Table 2: 2020 Senate and gubernatorial election polling averages by Emerson College and Quinnipiac University compared to all other pollsters in the same election

StateQuinnipiac  Emerson  
Montana   -8.4-0.8-7.6
North Carolina   2.65.1-2.4
South Carolina0.0-2.82.8   
AVERAGE  3.3  -5.0

In a reverse of state-level presidential election polling, Quinnipiac has assessed six Senate elections multiple times—again focusing on the south, while Emerson has only assessed Senate elections in Montana and North Carolina more than once; no Senate election has been polled multiple times by both pollsters. Quinnipiac has an average 3.3-point bias toward Democratic Senate nominees, nearly identical to its 3.5-point state-level presidential election bias. By contrast, albeit only in two Republican-leaning states, Emerson has an average 5.0-point bias toward the Republican Senate nominees, nearly identical to their Trump bias nationally, and fully 4.5 points higher than their state-level bias toward Trump. Overall, and recognizing this is not an apples-to-apples comparison, Quinnipiac Senate election polls lean 8.3 points more Democratic than Emerson Senate election polls.

Quinnipiac has been especially Democratic-leaning in Georgia’s two Senate elections, with average pro-Democratic-nominee biases of 6.2 and 7.2 points, and in Maine, while they have shown minimal bias in Kentucky and Texas. As with the presidential election, meanwhile, Emerson has a whopping 7.6-point bias toward incumbent Montana Republican Senator Steve Daines in his race against Democratic Governor Steve Bullock; they are relatively closer to the mark in North Carolina, where Democrat Cal Cunningham has a small lead against incumbent Republican Thom Tillis.

Quinnipiac has conducted no gubernatorial election polls this year, while Emerson has conducted one poll in New Hampshire and multiple polls in Montana (6.5 points more Republican) and North Carolina (7.4 points more Republican), with a large average pro-Republican bias of 6.9 points!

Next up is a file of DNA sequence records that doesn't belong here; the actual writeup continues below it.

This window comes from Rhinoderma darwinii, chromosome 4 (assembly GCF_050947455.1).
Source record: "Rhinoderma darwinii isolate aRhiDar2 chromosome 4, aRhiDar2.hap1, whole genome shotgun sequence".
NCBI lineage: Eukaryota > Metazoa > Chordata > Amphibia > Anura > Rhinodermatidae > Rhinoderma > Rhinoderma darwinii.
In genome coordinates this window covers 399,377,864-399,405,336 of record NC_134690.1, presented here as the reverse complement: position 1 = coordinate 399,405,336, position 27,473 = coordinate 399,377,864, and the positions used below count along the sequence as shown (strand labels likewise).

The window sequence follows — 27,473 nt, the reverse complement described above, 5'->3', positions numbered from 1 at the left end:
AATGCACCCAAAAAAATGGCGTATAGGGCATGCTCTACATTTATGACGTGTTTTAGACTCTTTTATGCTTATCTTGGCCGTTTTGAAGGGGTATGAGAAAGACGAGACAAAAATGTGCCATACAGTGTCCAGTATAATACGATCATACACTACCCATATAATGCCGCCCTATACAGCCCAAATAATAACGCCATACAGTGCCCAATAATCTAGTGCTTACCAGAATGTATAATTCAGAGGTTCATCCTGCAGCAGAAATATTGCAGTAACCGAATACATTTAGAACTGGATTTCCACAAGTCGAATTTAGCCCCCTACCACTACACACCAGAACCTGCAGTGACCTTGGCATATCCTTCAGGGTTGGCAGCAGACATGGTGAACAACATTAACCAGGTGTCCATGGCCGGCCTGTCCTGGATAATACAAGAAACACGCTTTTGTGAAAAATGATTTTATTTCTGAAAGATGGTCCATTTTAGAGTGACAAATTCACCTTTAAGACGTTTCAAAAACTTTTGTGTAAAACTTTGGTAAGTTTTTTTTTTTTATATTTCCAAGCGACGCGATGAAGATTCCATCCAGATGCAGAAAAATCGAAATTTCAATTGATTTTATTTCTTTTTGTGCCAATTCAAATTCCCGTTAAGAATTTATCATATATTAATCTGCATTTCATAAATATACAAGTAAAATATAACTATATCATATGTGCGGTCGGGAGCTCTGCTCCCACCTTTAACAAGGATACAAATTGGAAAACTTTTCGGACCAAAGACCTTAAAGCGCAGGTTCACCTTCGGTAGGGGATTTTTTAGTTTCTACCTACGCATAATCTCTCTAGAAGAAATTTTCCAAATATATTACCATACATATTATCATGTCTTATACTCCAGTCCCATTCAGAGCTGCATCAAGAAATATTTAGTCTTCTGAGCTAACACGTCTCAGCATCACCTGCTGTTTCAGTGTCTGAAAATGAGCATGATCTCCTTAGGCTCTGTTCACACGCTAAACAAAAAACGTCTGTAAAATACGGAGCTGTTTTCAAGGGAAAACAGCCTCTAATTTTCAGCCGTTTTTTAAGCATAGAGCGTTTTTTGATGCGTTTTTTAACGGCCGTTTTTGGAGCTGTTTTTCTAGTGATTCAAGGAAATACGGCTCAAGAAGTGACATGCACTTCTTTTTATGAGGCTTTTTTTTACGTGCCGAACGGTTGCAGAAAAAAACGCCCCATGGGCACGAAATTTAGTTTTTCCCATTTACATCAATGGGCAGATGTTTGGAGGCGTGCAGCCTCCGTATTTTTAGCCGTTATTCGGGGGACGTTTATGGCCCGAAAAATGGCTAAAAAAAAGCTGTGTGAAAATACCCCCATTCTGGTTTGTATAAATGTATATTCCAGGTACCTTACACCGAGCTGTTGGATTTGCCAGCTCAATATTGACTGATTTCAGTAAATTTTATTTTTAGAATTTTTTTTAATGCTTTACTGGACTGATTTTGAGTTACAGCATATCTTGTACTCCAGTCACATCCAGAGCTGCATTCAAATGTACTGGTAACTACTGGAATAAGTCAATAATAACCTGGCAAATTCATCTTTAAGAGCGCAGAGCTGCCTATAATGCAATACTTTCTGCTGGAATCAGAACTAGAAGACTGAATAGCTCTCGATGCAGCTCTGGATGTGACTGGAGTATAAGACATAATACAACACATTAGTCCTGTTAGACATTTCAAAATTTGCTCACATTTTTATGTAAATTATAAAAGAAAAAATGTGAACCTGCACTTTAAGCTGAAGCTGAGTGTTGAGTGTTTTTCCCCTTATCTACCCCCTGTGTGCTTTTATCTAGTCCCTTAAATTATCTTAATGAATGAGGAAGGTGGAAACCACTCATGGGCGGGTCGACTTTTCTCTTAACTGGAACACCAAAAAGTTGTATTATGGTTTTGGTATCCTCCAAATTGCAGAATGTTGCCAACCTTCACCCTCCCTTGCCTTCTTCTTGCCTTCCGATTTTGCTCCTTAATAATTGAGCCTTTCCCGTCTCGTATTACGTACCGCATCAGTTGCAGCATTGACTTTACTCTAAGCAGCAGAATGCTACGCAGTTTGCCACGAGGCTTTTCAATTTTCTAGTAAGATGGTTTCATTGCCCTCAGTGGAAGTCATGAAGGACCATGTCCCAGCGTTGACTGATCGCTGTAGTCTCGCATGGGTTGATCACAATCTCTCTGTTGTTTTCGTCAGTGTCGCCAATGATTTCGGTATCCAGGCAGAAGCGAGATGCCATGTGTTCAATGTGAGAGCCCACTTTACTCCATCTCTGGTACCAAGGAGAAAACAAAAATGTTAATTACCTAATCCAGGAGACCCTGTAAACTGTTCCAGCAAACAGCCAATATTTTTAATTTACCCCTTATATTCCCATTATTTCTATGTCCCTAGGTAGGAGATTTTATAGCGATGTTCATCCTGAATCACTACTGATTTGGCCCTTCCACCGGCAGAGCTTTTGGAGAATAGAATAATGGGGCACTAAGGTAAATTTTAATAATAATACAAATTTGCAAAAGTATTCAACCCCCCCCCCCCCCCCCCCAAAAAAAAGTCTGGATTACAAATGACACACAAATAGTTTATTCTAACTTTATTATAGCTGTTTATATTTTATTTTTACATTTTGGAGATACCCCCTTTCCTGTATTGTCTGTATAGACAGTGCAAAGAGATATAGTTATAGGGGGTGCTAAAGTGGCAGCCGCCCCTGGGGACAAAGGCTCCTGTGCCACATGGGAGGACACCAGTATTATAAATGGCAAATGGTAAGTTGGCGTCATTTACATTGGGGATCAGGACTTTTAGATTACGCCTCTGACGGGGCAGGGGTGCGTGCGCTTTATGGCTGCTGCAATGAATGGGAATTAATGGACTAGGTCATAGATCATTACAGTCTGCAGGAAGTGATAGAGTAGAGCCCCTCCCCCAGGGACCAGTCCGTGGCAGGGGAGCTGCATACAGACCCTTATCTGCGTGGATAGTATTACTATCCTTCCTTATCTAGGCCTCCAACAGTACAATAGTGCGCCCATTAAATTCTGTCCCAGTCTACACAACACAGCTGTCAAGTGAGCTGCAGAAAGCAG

Table 3 lists the average partisan biases for Emerson and Quinnipiac for each set of races.

Table 3: Average partisan biases in Emerson College and Quinnipiac University polls across multiple election categories


While Quinnipiac has had only a relatively small pro-Biden bias in national polls, they have had an overall lean of 2.6 points Democratic across all elections they have assessed multiple times. By contrast, while Emerson has been very close to the all-polls average in their state-level presidential election polling, they have had an overall lean of 4.4 points Republican across all elections they have assessed multiple times. Overall, Quinnipiac has leaned fully 7.0 points more Democratic than Emerson has.

I will not attempt to “explain” these relative partisan biases, though they almost certainly result from some combination of how the demographic distribution of the likely 2020 electorate is modeled, the fact Quinnipiac shifted to “likely voters” models more recently than Emerson did, how hard they “push” initially undecided voters to choose one candidate, and the relative partisan leanings of demographic categories within their respective samples.

I will say, though, that the final Democratic-minus-Republican margin will almost certainly be very close to the midpoint of the two polling averages plus one point Democratic—at least in elections assessed at least once by Emerson and by Quinnipiac.

Until next time…please stay safe and healthy…and if you have not already voted, please do so as soon as you can!

Published by

Matt Berger

I am a data geek, writer, investigator and film noir devotee with academic training in political science (Yale BA, Harvard MA), biostatistics (Boston University SPH MA) and epidemiology (Boston University SPH PhD). In January 2021, I finished writing Interrogating Memory: Film Noir Spurs a Deep Dive Into My Family History...and My Own for which I seek literary representation and a publisher. In Chapter 6: So...What Is Film Noir, Again?, I analyze my film noir database, which contains 4,825 titles. My musical holy trinity is Genesis, Miles Davis and Stan Ridgway. I am a liberal Democrat who understands a thriving democracy requires at least two mature political parties. I grew up just outside Philadelphia, and I live just outside Boston, where my wife and daughters keep me happy, sane and grounded. Please ask me anything else you want to know.